Chivas introduce new star Romero

CARSON, Calif. -- Chivas USA unveiled the latest addition to the club's roster on Monday afternoon, introducing Salvadoran sensation Osael Romero to fans and media in Los Angeles.

The Red-and-White signed the 23-year-old attacking midfielder on loan from Salvadoran side Vista Hermosa on Feb. 1.

"It's a great day for the club," said Chivas USA president and CEO Shawn Hunter. "Today we're able to introduce a young man who's going to make us a lot better on the field as well as get the community excited."

Romero joins a Chivas USA side that finished fourth in the Western Conference in 2009, and in so doing, qualified for its fourth consecutive playoff appearance.

"I'm happy for the opportunity," said Romero. "I'm here to play and to do well on the field. More than anything, I'm just happy to be at home here."

Romero drew attention from the Chivas USA coaching staff over the course of the last year, where he made several impressive appearances for his club and for the El Salvador national team.

"We had watched lots of video of him, playing for both his domestic team and the national side," said Chivas USA head coach Martín Vásquez. "I also did have a conversation with [former El Salvadoran national team manager] Carlos de los Cobos about Osael's character and personality. The reference that Carlos gave was of somebody who is hungry and somebody very exciting. That convinced us to bet on Osael and go after him."

Romero received his first cap on Oct. 13, 2007 in a friendly against Costa Rica. Since then, he has made 37 appearances for the Salvadoran national side, scoring eight goals in that time.

"What he brings to the team is something that we lacked last season," said Vásquez. "That's creativity, goals, and assists. Osael is an exciting young player that has proven to be consistent with those qualities and that's what we expect. He's going to really help us with that aspect of the game."

Romero made his debut with Chivas USA in the team's 3-1 victory over Mexican second division side Irapuato on Feb. 13.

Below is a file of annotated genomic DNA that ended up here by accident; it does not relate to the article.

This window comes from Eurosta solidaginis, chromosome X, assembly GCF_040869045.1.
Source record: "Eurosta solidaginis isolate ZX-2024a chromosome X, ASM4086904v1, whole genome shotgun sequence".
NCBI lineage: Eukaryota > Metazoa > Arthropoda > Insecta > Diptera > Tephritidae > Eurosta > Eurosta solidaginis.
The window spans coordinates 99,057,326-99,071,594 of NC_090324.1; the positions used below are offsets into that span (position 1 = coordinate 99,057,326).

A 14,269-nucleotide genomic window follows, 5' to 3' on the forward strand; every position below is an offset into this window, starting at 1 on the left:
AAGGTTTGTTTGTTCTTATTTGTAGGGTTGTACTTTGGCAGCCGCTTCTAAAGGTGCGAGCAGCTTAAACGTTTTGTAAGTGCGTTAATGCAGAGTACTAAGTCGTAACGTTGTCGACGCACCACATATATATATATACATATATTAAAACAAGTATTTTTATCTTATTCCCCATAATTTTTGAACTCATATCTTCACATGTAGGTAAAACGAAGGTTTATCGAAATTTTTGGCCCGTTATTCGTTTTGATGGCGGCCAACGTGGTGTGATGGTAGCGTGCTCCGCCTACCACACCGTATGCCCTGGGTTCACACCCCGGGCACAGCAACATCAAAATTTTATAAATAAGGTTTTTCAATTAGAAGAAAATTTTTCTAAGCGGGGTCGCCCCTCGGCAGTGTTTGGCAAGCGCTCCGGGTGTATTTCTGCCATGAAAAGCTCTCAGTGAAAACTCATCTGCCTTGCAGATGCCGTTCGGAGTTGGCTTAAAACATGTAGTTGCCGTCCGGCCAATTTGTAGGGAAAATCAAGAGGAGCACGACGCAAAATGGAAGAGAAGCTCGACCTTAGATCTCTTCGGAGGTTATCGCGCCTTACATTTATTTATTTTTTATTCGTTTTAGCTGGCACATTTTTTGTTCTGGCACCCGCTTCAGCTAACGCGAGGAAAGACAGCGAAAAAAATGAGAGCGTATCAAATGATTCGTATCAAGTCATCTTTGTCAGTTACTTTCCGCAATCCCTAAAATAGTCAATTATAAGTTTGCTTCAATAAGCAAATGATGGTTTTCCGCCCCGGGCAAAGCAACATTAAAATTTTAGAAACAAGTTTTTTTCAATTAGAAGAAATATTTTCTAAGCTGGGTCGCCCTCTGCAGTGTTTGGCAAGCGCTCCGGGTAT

"I didn't adapt immediately to the style of play," Romero said. "But I was able to speak to Martín before the game so that I could at least be in my regular position. I felt the confidence that my teammates had in me and that helped me along.

"It won't be such a difficult transition," he continued. "It's just a matter of me putting in the extra work to get myself into the rhythm of the team."

Romero will likely continue in his role as an attacking midfielder for Chivas USA. The departures of Paulo Nagamura, Jesse Marsch and Sasha Victorine in the offseason have left substantial holes in the Red-and-White midfield.

"He will be playing the same position he's been playing for his club and for his national team," Vásquez said. "Knowing that we have to improve in the attacking third, his qualities will really help us. If we can pair him up with Sacha Kljestan, that's going to be a huge plus for us."

Beyond his skills on the pitch, Romero is also a huge draw for the large Salvadoran community in the Los Angeles area.

"We've always had a good relationship with the Salvadoran community," said Hunter. "The feedback that I've always received is, 'bring us an exciting player and even more of us will come out to The Home Depot Center and support Chivas USA.'"

Romero's arrival at Chivas USA was a big enough occasion for L.A.'s Salvadoran community that even El Salvador Consul William Jarquín was on hand at the press conference to officially welcome him.

"Osael's presence here in Los Angeles will help show the younger El Salvadoran community what it means to be Salvadoran," said Jarquín. "His heart and his skill is something we can all be proud of and we're very happy to have him here."

Romero is the second high-profile Salvadoran player to arrive in the Los Angeles area. Midfielder Mauricio Cienfuegos, who earned 68 caps with the El Salvador national team during his career, played for the LA Galaxy from 1998-2003, helping the club win MLS Cup 2002.

Romero hopes to emulate both Cienfuegos' success on the pitch, as well as his leadership off it.

"I watched Mauricio [Cienfuegos] growing up. He was one of my idols," said Romero. "He was a great player, and it's nice to be able to follow his example and to follow in his footsteps. Now it's up to me to do well on and off the field and to make sure I make Mauricio and my community proud."

Jeffrey King is a contributor to